It is wise not to waste your time on goals that aren’t truly important/congruent with your highest values.

  1. Anytime you expect yourself to do something that’s low on your values, you’re likely to beat yourself up. 
  2. Anytime you expect yourself to do something that’s high on your values, you’re likely to build your self-worth and confidence up, build incremental momentum and achievement, be confident in yourself, and increase your self-worth.

The magic happens when you realize that the hierarchy of your values dictates your destiny and when you begin setting goals that are aligned with your highest values, that’s when you take the brakes off your life and hit the gas pedal with purpose, vision, clarity, and inspiration.

When you can do what you say, walk your talk, and build self-worth in your highest values, you tend to build incremental momentum, which is an unstoppable game.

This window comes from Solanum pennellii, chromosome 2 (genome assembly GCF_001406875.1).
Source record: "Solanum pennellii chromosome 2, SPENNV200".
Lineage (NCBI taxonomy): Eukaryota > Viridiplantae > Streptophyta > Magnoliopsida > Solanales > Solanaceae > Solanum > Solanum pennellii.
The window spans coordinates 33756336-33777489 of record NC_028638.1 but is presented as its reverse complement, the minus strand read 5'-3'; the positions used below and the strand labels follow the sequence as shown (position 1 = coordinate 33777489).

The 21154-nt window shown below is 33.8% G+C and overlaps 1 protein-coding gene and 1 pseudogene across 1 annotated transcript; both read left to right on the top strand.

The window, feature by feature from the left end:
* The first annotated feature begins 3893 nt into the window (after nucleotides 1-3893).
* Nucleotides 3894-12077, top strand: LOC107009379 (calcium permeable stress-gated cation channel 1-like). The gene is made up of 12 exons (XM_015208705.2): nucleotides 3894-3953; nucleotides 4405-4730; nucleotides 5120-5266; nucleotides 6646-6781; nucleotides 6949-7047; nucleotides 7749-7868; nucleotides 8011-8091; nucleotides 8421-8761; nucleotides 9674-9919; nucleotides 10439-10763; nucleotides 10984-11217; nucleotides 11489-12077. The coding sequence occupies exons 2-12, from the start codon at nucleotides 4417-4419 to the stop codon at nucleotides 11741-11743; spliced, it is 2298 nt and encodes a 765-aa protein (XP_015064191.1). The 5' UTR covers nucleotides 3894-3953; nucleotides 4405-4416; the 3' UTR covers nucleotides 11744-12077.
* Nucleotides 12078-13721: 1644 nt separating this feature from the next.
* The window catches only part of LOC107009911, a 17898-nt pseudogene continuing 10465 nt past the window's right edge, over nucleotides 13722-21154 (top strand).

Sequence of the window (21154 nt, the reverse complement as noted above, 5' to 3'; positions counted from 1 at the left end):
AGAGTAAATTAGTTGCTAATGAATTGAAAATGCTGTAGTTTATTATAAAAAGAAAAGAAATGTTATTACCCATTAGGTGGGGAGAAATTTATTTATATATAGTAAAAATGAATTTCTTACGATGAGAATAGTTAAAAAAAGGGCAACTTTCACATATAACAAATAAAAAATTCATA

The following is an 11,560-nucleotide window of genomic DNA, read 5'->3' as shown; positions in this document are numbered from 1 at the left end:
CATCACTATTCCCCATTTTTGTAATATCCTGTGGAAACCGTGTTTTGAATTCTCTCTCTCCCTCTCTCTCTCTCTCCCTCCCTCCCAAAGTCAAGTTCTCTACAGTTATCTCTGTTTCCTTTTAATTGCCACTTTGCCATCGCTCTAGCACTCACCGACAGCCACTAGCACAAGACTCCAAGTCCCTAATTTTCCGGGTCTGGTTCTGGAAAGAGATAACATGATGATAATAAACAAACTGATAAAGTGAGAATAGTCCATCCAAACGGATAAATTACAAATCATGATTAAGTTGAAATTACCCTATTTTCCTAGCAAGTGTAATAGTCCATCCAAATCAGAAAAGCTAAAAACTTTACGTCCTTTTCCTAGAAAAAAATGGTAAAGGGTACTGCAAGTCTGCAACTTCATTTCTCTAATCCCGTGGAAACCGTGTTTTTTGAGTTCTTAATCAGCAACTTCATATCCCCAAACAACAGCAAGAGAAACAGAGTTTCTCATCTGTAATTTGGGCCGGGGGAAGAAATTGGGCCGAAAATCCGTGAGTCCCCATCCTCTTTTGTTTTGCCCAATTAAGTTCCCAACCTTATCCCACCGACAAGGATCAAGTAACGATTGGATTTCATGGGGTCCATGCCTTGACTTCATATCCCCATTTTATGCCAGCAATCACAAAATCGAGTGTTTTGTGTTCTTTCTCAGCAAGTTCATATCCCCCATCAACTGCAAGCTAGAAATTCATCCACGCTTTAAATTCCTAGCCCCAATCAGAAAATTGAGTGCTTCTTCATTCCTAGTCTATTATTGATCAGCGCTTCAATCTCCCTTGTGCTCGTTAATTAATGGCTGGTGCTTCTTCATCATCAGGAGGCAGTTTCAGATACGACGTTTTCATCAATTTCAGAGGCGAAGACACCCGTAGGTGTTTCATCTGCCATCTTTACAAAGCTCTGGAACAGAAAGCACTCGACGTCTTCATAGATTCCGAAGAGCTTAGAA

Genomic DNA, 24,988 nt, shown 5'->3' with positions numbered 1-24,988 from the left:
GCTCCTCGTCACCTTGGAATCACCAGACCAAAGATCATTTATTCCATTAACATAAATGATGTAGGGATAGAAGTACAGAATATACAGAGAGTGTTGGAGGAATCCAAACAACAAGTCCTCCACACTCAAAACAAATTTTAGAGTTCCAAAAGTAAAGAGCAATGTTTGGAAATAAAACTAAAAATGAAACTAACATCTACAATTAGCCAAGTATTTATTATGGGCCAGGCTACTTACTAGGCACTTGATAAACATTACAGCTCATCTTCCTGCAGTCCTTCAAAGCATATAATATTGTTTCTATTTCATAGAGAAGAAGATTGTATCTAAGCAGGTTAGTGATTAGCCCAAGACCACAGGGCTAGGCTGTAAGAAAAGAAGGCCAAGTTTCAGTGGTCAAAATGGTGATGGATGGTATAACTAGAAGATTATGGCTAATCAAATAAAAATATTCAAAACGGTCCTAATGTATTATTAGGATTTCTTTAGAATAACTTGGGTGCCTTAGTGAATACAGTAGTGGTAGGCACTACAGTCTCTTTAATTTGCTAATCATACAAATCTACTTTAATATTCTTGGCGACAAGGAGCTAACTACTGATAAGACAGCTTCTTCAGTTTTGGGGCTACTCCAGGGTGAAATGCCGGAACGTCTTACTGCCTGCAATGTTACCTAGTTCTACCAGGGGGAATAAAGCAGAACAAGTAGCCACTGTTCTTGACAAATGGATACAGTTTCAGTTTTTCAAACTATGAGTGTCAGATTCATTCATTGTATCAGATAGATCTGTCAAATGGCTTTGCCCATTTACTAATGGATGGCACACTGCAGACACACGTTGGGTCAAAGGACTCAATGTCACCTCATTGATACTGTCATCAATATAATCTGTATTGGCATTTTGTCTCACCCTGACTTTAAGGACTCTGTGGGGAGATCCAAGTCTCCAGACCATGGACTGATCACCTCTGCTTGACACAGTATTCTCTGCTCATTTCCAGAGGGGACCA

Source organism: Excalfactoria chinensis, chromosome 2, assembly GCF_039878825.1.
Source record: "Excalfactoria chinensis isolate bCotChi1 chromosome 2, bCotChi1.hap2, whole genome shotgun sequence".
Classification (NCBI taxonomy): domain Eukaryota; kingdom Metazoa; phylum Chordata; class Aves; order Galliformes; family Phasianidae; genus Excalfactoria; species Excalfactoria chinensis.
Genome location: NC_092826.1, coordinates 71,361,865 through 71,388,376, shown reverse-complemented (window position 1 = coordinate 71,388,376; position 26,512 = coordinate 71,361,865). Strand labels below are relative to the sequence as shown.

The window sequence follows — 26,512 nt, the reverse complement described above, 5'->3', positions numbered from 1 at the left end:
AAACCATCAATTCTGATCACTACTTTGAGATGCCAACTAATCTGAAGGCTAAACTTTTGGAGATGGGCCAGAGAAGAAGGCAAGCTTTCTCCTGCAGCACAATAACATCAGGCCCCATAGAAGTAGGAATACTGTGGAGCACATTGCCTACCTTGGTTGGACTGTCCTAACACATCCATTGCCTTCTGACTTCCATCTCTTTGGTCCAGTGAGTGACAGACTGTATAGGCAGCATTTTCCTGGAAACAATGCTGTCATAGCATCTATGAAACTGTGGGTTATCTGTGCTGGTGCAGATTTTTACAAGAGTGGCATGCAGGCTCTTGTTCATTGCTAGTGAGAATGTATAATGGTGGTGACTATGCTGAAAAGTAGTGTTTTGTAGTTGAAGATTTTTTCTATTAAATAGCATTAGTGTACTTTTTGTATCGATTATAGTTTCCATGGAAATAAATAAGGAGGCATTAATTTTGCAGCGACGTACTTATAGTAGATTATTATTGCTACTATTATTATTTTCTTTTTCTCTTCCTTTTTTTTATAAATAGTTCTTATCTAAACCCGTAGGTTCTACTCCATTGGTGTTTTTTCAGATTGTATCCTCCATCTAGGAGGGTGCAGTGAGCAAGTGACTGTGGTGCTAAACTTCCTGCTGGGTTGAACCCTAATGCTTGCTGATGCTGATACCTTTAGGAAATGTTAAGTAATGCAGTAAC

• Dr John Demartini

    Human Behavior Specialist, Educator, Internationally Published Author and Business Consultant

    Demartini Institute

    Dr John Demartini is a human behavior specialist, a polymath, philosopher, international speaker and published author. He has recently been awarded the IAOTP Top Human Behavior Specialist of the Year as well as the IAOTP Lifetime Achievement Award.

    His work is a summation of over 299 different disciplines synthesized from the greatest minds in most fields of study today. His extensive curriculum focuses on helping purpose driven individuals master their lives so that they are able to more extensively serve humanity with their inspired vision and mission.

    To find out more visit: www.drdemartini.com or search for Dr John Demartini on your favorite social, podcast or media channel.